Both parties, and both ends of Pennsylvania Avenue, have let us down. They have focused on generating headlines in the media, rather than generating headcount in the workplace. They have given us an economy that is shrinking our workforce rather than growing our future. And they have tried to divide America into small single-issue constituencies – pitting one against the other – rather than getting us to work together for all citizens.
“As a result of this leadership vacuum, cities around the country have had to tackle our economic problems largely on our own. Local elected officials are responsible for doing, not debating. For innovating, not arguing. For pragmatism, not partisanship. We have to deliver results at the local level – and that’s one reason why, since the 2008 financial collapse, most of the U.S. job growth has happened in cities.
When it comes to platforms, it has been well understood - the best platforms start out as applications.
A platform without a “killer” app, is like a tree falling in the forrest. No one knows and no one cares.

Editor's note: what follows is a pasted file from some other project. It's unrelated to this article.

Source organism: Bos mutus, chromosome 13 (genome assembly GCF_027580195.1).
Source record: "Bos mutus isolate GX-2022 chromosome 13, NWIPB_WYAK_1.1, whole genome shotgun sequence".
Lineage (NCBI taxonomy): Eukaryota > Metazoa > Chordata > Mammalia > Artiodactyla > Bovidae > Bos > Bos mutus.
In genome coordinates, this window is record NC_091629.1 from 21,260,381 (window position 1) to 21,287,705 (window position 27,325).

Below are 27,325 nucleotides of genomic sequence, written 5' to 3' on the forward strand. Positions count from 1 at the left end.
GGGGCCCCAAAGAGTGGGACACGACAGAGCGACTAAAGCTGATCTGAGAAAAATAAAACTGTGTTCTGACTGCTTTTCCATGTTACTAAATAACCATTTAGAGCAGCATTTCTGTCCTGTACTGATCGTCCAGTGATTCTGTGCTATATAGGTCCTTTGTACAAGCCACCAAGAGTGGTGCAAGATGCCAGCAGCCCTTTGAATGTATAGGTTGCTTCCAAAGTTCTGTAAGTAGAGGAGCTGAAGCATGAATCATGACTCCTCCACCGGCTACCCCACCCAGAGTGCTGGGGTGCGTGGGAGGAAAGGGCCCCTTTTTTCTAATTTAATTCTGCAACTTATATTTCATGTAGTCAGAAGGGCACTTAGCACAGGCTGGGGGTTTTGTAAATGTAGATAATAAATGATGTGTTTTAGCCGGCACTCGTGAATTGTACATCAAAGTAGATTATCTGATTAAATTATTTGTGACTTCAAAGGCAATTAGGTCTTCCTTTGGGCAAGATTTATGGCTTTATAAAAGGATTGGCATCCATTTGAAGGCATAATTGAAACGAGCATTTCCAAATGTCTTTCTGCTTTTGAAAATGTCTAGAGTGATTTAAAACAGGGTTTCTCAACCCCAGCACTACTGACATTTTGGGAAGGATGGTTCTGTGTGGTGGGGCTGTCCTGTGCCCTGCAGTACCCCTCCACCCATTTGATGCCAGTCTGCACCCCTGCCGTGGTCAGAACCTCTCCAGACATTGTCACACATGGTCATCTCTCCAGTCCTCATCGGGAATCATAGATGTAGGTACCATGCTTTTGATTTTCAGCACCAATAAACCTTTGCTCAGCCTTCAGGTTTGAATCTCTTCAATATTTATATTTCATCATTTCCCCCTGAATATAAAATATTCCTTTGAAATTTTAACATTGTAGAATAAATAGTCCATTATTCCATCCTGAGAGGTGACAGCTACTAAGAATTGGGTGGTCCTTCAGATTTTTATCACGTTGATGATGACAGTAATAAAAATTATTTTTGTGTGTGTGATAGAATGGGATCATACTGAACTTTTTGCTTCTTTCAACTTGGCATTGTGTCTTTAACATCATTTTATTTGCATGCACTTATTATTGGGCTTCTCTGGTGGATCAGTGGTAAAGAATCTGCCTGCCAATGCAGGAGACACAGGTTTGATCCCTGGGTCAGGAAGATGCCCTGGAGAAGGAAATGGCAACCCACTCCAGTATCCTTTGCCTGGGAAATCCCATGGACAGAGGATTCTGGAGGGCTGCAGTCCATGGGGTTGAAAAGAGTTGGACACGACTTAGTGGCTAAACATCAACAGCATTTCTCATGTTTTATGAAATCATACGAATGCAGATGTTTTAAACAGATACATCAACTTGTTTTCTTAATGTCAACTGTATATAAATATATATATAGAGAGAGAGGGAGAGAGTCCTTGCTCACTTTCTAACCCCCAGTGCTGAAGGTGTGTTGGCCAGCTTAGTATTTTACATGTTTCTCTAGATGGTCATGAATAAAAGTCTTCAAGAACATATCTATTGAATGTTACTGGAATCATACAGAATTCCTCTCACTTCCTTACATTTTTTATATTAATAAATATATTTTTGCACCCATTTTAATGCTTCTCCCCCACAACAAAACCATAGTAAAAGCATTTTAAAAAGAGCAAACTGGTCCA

As a result platforms are born with “app first”
Facebook’s platform, F8, was born…
The phrase “party rounds” refers to financing rounds where there is no lead investor. Instead, lots of investors - often including large VCs - put in $100k each or less.
Party rounds have been popular for a few years now, so there is enough history to know how they turn out. For investors,…
Dentist appointment in a few hours – View on Path.
This is the teaser page for Mailbox, a new product by the Orchestra team. I can’t say too much yet, but I’ve seen what they’re up to (we are investors, after all). It’s potentially game changing when it comes to email. And those who follow my email saga closely will know that I would not say that lightly.
They have a bit more about the process of evolving from Orchestra to Mailbox here. The best excerpt:
At first the idea seemed crazy. Email felt like this massive thing that startups don’t mess with. “This path is paved with corpses,” one friend told us. To be really blunt, we were scared. But as we explored the idea and the capacity of our team to tackle it, we felt emboldened. We realized we could apply everything we had learned about building fast, friendly, mobile collaboration tools to the inbox. We can’t replace email, but we can change how we interact with it.
Bingo. It’s not about replacing email. That has been tried and tried and tried and failed and failed and failed. It’s about changing the way we perceive email.
Mailbox is not quite done yet, but it will be worth the wait. Trust me.